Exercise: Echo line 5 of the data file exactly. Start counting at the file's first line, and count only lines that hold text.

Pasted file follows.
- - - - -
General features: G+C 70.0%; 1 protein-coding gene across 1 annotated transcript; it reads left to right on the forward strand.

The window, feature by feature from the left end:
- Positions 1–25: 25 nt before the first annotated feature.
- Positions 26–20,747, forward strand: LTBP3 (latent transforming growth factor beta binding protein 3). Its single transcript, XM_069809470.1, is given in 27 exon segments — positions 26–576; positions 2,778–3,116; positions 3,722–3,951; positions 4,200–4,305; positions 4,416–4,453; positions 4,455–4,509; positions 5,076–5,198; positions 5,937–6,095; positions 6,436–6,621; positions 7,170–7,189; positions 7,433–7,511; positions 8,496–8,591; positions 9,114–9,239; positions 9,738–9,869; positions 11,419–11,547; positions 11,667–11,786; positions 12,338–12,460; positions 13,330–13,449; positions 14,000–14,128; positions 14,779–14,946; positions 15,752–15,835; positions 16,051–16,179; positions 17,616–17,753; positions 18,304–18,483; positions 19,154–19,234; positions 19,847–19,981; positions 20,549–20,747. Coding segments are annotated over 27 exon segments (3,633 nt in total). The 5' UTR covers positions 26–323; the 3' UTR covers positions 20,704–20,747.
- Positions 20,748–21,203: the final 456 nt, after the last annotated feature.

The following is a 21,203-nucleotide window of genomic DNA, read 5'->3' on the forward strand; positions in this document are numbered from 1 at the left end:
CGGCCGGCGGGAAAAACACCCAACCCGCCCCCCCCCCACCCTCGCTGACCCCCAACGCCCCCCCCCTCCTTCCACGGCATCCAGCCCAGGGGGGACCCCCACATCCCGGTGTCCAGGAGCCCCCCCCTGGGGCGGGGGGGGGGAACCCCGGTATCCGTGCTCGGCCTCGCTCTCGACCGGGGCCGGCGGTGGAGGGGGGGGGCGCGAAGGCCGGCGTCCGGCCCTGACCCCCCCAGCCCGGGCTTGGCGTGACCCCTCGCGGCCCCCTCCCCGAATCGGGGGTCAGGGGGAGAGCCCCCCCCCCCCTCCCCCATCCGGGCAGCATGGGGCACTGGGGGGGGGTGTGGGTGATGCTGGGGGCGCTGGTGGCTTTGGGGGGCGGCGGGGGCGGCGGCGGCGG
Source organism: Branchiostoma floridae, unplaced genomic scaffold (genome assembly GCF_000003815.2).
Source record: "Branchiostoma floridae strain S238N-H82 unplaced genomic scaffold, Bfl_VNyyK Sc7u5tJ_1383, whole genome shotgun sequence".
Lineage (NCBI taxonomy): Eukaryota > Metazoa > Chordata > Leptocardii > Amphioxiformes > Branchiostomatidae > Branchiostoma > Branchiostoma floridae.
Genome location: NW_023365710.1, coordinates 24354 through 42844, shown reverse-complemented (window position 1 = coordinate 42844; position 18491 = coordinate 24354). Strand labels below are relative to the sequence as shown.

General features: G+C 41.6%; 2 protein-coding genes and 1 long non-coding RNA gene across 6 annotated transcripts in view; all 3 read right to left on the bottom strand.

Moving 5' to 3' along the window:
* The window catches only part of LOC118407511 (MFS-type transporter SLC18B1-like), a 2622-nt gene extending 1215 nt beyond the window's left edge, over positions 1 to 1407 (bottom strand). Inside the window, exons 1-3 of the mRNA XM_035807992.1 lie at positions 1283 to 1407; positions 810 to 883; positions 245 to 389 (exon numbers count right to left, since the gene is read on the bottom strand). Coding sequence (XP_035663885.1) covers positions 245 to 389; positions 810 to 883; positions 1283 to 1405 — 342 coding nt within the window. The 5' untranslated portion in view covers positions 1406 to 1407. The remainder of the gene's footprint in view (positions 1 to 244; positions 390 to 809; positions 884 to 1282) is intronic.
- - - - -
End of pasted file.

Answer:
- Positions 20,748–21,203: the final 456 nt, after the last annotated feature.